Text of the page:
Vol. 38, No. 2 (2010)
Publication Date: 2010-05-05
Number of articles: 7
This article uses settler colonialism as a specific analytic frame through which to understand the historical forces in the formation of settler cities as urbanizing polities. Arguing that we must pay attention to the intertwined histories of immigration and colonization, the author traces the symbolic and economic functions and origins of the settler-colonial city to reveal its political imperatives, the expropriation of Indigenous land, and the dispossession, removal, sequestration, and transformation of Indigenous peoples. Taking as a case study the city of Victoria, BC, and its Lekwungen people throughout the nineteenth century, the author charts the shift from a mixed and fluid mercantilist society to an increasingly racialized and segregated settler-colonial polity. This transition reveals how bodies and urbanizing spaces are reordered and remade, and how Indigenous peoples come to be produced and marked by political categories borne of the racialized practices of an urbanizing settler colonialism, which complement the powerful forces of settler ethnogenesis and colonial modernity.
In 1884, during a week-long commemoration of the fiftieth anniversary of Toronto's incorporation in 1834, tens of thousands celebrated Toronto's history and its relation to British colonialism and imperialism. The author's analysis of the historical tableaux in the first day's parade and speeches by Daniel Wilson, president of University College, and Chief Samson Green of the Tyendinaga Mohawks reveals divergent approaches to commemoration as "politics by other means": on one hand, the erasure of the area's Indigenous past and the celebration of its European future, on the other, an idealized view of the past of Indigenous–settler partnership that ignores the role of local settlers in the dispossession of the Mississaugas. The 1884 commemoration marks the transition from the founding of the settlement in 1793 to its incorporation in 1834 as the city's "founding moment" and marker of the assumed "indigeneity" of settler-immigrants. The deed acquired from the Mississaugas in the Toronto Purchase of 1787 is deemed irrelevant, while the 1834 Act of Incorporation becomes the symbolic deed to Toronto's modernity.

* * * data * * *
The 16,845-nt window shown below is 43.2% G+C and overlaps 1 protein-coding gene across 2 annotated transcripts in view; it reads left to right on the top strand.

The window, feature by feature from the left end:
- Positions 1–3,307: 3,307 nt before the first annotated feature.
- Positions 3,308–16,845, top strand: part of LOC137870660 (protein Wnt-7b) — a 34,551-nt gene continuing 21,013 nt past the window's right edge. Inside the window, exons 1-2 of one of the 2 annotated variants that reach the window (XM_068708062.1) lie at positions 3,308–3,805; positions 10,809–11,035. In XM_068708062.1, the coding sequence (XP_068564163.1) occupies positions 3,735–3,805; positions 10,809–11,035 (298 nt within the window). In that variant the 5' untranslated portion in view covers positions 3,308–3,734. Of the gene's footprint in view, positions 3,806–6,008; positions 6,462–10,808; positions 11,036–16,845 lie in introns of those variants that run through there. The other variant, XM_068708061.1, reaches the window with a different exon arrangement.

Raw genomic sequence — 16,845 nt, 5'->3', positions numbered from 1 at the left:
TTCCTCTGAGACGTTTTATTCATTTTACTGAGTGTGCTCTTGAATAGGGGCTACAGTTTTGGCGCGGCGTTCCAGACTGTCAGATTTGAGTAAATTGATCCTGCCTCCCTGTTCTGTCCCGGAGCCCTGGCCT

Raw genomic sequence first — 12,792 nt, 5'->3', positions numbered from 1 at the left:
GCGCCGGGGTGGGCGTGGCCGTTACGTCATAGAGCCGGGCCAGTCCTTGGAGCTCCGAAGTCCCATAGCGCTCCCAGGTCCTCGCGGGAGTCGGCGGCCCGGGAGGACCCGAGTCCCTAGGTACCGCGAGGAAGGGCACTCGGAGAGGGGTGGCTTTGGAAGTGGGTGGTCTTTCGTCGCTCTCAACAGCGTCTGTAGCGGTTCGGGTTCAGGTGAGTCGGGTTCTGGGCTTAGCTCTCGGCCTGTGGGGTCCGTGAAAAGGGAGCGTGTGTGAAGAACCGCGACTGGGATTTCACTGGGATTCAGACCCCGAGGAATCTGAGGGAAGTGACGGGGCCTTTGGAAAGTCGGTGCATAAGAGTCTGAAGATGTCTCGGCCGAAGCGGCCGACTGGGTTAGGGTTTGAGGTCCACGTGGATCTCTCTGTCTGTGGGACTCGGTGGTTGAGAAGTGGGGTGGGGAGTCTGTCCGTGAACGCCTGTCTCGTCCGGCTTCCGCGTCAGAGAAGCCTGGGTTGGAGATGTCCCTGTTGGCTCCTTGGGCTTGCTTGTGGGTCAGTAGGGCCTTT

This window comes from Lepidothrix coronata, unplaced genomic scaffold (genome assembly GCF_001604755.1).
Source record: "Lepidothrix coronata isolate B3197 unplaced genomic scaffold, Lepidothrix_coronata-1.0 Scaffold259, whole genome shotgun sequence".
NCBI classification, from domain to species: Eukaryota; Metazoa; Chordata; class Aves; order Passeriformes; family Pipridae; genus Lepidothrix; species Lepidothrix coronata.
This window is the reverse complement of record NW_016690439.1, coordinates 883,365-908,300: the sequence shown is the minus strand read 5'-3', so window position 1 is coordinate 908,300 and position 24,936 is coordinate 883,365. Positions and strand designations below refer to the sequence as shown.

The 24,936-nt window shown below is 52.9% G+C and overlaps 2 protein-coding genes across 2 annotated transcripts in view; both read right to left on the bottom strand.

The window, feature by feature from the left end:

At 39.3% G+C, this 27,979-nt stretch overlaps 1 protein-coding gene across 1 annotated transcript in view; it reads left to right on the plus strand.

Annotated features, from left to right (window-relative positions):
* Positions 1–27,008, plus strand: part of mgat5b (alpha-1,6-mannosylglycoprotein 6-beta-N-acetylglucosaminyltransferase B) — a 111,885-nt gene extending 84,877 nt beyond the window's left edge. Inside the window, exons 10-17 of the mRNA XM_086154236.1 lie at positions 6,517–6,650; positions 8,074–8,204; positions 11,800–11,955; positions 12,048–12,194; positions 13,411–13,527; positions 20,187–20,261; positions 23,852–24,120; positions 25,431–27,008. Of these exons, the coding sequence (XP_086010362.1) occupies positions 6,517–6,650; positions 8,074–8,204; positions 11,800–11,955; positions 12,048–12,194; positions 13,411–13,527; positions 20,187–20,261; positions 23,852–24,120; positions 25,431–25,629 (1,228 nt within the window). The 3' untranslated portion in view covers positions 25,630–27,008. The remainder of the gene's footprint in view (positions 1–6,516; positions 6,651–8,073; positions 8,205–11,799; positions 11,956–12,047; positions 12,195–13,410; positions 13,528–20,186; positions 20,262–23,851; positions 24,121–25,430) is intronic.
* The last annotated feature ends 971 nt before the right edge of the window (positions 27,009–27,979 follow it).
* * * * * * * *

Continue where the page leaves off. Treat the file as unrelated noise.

During the winter of 1843, over one thousand Irish migrant labourers hired to work on the expansion of the Lachine Canal near Montreal struck for higher wages. In the months that followed, they employed a range of public spectacles including nocturnal processions, charivaris, riots, and parades to intimidate their economic rivals and lobby for support from the broader community. These crowd events played a pivotal role in the way that elites were re-conceptualizing the city, citizenship, and their own authority at the dawn of a period that would see Montreal transformed by mass immigration and the entrenchment of a capitalist economy. They also offer some insight into what the city meant to the striking canal workers as an engine of exploitation as well as a site of refuge and resistance.